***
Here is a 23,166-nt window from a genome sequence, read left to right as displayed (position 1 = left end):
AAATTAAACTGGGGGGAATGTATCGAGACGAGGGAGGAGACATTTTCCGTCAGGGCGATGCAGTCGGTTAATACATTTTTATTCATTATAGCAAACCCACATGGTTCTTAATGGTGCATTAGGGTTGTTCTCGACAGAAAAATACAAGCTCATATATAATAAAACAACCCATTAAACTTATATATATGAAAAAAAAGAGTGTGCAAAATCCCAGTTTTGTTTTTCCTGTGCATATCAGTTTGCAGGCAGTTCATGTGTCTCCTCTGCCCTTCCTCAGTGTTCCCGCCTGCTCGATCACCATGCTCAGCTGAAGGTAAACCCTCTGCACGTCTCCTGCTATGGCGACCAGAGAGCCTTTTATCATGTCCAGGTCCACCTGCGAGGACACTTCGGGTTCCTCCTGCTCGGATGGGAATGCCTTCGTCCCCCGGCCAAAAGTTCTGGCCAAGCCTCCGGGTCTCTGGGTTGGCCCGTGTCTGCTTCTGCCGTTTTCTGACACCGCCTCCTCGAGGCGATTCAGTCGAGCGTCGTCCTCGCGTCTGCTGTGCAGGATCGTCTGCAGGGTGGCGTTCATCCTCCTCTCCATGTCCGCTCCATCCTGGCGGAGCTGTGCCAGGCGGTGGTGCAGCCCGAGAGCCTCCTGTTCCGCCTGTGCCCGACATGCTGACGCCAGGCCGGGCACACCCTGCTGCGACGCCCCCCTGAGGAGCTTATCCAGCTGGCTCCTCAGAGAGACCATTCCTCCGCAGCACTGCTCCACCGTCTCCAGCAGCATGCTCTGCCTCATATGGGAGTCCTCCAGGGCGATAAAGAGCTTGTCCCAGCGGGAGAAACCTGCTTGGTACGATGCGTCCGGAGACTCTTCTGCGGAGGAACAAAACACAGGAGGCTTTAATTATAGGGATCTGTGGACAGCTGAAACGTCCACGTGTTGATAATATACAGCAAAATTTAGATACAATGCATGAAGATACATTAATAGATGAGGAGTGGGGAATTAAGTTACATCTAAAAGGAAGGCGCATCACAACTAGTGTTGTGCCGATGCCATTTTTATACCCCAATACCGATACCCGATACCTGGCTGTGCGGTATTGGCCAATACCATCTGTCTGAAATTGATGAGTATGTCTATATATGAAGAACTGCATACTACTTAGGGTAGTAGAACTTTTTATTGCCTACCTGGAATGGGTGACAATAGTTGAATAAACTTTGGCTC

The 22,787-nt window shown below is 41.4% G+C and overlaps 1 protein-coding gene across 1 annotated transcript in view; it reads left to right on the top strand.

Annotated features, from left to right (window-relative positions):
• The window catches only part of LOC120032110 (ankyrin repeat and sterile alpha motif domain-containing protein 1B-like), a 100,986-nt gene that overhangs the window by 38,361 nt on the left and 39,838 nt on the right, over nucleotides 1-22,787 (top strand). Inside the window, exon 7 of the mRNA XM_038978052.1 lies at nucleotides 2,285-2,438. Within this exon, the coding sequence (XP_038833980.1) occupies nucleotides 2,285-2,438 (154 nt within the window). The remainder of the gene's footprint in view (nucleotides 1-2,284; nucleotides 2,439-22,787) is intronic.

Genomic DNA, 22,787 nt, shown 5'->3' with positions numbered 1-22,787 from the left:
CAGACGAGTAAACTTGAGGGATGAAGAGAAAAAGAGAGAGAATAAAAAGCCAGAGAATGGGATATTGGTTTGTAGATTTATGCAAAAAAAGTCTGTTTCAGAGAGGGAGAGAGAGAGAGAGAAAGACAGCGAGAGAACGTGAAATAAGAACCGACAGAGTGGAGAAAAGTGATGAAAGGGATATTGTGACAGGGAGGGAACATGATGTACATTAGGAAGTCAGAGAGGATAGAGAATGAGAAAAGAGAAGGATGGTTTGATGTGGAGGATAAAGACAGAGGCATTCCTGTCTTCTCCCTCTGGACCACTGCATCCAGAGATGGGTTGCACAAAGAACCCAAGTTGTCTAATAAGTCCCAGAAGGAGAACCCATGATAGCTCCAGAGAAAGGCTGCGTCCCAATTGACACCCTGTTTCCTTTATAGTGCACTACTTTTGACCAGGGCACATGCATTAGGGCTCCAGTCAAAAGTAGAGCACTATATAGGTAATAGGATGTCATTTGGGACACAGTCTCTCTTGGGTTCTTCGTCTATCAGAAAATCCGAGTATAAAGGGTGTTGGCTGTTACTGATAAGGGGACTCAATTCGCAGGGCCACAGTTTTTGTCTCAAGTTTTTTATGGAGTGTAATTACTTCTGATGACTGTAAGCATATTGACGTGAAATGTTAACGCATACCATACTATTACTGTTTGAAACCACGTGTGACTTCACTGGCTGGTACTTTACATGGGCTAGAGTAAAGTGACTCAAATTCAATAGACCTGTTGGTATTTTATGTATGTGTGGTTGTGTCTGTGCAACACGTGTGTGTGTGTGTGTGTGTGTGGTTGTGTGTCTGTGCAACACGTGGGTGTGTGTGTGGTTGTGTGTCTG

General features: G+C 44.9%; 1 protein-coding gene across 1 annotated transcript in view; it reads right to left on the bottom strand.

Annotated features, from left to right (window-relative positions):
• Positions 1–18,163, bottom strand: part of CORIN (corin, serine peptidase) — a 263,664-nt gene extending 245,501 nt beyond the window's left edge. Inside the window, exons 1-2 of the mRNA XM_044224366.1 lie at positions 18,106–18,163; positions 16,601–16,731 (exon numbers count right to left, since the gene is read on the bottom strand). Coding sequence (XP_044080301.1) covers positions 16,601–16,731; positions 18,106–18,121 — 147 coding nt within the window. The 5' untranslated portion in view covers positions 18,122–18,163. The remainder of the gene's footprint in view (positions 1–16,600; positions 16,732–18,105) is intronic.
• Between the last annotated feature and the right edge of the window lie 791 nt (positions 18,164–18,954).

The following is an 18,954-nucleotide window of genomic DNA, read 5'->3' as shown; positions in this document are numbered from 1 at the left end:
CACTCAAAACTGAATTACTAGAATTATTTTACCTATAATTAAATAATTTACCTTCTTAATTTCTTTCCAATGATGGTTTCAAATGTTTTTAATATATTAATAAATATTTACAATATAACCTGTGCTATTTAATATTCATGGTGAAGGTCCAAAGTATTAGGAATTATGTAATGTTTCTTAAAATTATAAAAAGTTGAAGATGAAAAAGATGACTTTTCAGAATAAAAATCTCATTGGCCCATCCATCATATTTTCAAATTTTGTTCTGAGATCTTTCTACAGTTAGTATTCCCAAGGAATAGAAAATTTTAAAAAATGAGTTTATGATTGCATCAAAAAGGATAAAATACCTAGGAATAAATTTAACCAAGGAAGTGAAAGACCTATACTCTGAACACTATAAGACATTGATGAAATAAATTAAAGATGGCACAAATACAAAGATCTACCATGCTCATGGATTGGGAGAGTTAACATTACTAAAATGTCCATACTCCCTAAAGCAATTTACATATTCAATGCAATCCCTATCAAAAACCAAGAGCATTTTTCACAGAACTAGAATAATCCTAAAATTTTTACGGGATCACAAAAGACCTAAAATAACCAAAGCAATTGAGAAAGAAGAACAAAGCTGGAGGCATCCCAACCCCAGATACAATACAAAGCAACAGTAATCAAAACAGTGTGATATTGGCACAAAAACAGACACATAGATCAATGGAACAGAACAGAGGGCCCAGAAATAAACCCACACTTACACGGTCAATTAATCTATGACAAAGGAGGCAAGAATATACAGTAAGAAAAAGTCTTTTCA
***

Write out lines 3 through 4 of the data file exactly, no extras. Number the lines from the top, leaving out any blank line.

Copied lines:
The 22,787-nt window shown below is 41.4% G+C and overlaps 1 protein-coding gene across 1 annotated transcript in view; it reads left to right on the top strand.

Annotated features, from left to right (window-relative positions):